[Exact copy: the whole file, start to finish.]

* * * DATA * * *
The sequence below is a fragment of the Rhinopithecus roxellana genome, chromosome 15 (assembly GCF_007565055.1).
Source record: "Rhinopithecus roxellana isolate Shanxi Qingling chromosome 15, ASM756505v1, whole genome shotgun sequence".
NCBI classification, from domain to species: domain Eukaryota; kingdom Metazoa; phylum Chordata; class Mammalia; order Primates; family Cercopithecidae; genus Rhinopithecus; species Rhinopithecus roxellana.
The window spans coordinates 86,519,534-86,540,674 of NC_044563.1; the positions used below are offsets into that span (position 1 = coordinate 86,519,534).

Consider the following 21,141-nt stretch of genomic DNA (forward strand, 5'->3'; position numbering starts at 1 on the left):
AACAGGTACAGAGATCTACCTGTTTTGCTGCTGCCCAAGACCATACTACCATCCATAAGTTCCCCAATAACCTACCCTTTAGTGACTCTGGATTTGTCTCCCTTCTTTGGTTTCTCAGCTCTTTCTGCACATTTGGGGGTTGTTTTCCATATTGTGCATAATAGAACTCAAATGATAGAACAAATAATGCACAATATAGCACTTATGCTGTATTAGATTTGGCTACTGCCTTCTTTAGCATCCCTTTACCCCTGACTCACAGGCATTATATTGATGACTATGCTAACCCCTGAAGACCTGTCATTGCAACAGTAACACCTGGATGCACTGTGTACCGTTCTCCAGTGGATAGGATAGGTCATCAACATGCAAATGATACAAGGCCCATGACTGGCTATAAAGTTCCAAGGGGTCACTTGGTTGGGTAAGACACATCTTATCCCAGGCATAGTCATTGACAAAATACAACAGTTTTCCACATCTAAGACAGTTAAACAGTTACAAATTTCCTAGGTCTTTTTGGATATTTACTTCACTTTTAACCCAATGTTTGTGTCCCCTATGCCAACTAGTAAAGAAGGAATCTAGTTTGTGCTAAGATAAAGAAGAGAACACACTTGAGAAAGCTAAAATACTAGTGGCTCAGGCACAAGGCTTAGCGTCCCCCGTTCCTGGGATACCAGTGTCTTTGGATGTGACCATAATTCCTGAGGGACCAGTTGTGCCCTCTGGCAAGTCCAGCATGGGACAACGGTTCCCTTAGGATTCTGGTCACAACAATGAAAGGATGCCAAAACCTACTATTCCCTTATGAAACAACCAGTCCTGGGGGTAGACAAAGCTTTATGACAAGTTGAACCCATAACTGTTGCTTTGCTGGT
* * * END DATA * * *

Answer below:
The sequence below is a fragment of the Rhinopithecus roxellana genome, chromosome 15 (assembly GCF_007565055.1).
Source record: "Rhinopithecus roxellana isolate Shanxi Qingling chromosome 15, ASM756505v1, whole genome shotgun sequence".
NCBI classification, from domain to species: domain Eukaryota; kingdom Metazoa; phylum Chordata; class Mammalia; order Primates; family Cercopithecidae; genus Rhinopithecus; species Rhinopithecus roxellana.
The window spans coordinates 86,519,534-86,540,674 of NC_044563.1; the positions used below are offsets into that span (position 1 = coordinate 86,519,534).

Consider the following 21,141-nt stretch of genomic DNA (forward strand, 5'->3'; position numbering starts at 1 on the left):
AACAGGTACAGAGATCTACCTGTTTTGCTGCTGCCCAAGACCATACTACCATCCATAAGTTCCCCAATAACCTACCCTTTAGTGACTCTGGATTTGTCTCCCTTCTTTGGTTTCTCAGCTCTTTCTGCACATTTGGGGGTTGTTTTCCATATTGTGCATAATAGAACTCAAATGATAGAACAAATAATGCACAATATAGCACTTATGCTGTATTAGATTTGGCTACTGCCTTCTTTAGCATCCCTTTACCCCTGACTCACAGGCATTATATTGATGACTATGCTAACCCCTGAAGACCTGTCATTGCAACAGTAACACCTGGATGCACTGTGTACCGTTCTCCAGTGGATAGGATAGGTCATCAACATGCAAATGATACAAGGCCCATGACTGGCTATAAAGTTCCAAGGGGTCACTTGGTTGGGTAAGACACATCTTATCCCAGGCATAGTCATTGACAAAATACAACAGTTTTCCACATCTAAGACAGTTAAACAGTTACAAATTTCCTAGGTCTTTTTGGATATTTACTTCACTTTTAACCCAATGTTTGTGTCCCCTATGCCAACTAGTAAAGAAGGAATCTAGTTTGTGCTAAGATAAAGAAGAGAACACACTTGAGAAAGCTAAAATACTAGTGGCTCAGGCACAAGGCTTAGCGTCCCCCGTTCCTGGGATACCAGTGTCTTTGGATGTGACCATAATTCCTGAGGGACCAGTTGTGCCCTCTGGCAAGTCCAGCATGGGACAACGGTTCCCTTAGGATTCTGGTCACAACAATGAAAGGATGCCAAAACCTACTATTCCCTTATGAAACAACCAGTCCTGGGGGTAGACAAAGCTTTATGACAAGTTGAACCCATAACTGTTGCTTTGCTGGT